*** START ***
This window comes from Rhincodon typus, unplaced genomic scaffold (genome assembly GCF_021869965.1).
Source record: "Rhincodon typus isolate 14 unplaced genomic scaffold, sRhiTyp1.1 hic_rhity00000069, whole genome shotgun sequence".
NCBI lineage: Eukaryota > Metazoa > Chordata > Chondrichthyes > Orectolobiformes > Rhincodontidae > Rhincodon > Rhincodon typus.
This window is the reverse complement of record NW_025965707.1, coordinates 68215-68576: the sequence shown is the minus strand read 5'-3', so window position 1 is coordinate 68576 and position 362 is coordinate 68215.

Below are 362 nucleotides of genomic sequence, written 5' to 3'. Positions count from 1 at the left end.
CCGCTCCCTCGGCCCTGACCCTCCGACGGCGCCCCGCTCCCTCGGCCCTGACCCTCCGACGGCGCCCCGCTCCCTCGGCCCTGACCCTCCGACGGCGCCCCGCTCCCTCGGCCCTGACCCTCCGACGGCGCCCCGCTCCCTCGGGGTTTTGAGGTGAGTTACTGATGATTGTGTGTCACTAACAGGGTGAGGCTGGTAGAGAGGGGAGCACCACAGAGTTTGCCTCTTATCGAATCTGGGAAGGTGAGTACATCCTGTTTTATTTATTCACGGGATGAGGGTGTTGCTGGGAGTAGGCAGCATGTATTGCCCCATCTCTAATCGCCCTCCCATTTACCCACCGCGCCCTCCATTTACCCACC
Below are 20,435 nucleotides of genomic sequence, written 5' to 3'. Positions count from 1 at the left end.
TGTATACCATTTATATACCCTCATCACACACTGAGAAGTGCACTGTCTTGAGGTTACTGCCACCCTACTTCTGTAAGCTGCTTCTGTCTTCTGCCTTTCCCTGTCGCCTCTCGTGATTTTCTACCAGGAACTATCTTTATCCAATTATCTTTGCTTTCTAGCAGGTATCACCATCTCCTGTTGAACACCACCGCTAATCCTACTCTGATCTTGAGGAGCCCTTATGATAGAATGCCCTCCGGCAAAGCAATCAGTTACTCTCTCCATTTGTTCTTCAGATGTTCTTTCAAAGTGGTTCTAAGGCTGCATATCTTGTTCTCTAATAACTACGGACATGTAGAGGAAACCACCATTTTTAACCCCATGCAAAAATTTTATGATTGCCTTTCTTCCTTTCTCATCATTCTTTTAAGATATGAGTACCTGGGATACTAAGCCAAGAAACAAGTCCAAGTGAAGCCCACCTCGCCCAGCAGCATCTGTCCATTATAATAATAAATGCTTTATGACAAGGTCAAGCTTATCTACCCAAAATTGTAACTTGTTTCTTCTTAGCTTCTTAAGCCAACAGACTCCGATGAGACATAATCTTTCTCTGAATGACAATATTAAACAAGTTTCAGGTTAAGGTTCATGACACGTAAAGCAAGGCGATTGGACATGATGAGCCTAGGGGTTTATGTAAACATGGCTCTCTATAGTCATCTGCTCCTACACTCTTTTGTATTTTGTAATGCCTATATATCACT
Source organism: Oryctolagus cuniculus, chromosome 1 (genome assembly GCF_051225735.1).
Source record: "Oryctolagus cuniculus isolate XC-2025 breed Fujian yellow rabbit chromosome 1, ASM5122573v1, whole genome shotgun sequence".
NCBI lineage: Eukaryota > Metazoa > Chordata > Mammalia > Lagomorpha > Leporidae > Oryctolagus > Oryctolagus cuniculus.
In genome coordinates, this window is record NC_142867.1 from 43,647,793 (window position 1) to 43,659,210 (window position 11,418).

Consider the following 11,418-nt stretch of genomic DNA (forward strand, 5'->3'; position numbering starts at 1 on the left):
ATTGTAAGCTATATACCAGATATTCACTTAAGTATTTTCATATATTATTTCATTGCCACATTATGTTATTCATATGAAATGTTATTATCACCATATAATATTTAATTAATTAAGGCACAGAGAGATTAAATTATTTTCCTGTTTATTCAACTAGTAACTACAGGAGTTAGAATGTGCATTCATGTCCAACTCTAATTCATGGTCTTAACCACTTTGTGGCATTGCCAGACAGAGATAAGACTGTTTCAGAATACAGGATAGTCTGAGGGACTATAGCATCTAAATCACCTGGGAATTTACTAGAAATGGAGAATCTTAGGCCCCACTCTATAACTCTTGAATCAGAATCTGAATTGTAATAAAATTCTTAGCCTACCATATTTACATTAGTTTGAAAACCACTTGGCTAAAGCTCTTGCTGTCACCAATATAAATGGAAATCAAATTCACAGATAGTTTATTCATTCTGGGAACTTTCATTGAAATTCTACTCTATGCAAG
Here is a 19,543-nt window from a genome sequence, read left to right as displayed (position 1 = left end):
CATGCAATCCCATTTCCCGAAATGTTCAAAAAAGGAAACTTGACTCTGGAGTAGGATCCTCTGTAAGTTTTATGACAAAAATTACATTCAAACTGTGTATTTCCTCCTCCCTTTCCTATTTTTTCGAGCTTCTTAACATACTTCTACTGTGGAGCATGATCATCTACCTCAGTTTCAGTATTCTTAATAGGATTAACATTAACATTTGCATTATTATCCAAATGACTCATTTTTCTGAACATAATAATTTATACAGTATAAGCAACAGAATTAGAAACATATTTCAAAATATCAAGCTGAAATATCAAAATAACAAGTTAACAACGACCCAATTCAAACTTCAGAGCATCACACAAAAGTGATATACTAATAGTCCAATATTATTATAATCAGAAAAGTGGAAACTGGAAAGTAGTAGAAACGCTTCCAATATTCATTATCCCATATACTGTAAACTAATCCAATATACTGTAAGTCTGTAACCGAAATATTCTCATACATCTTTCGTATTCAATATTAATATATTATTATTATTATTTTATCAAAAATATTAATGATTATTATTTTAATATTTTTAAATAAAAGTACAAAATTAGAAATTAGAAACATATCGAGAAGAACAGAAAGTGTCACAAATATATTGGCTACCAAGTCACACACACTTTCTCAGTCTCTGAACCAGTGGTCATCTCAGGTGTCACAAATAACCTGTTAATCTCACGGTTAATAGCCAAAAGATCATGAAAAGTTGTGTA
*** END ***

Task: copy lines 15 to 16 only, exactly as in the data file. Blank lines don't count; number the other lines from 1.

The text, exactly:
Here is a 19,543-nt window from a genome sequence, read left to right as displayed (position 1 = left end):
CATGCAATCCCATTTCCCGAAATGTTCAAAAAAGGAAACTTGACTCTGGAGTAGGATCCTCTGTAAGTTTTATGACAAAAATTACATTCAAACTGTGTATTTCCTCCTCCCTTTCCTATTTTTTCGAGCTTCTTAACATACTTCTACTGTGGAGCATGATCATCTACCTCAGTTTCAGTATTCTTAATAGGATTAACATTAACATTTGCATTATTATCCAAATGACTCATTTTTCTGAACATAATAATTTATACAGTATAAGCAACAGAATTAGAAACATATTTCAAAATATCAAGCTGAAATATCAAAATAACAAGTTAACAACGACCCAATTCAAACTTCAGAGCATCACACAAAAGTGATATACTAATAGTCCAATATTATTATAATCAGAAAAGTGGAAACTGGAAAGTAGTAGAAACGCTTCCAATATTCATTATCCCATATACTGTAAACTAATCCAATATACTGTAAGTCTGTAACCGAAATATTCTCATACATCTTTCGTATTCAATATTAATATATTATTATTATTATTTTATCAAAAATATTAATGATTATTATTTTAATATTTTTAAATAAAAGTACAAAATTAGAAATTAGAAACATATCGAGAAGAACAGAAAGTGTCACAAATATATTGGCTACCAAGTCACACACACTTTCTCAGTCTCTGAACCAGTGGTCATCTCAGGTGTCACAAATAACCTGTTAATCTCACGGTTAATAGCCAAAAGATCATGAAAAGTTGTGTA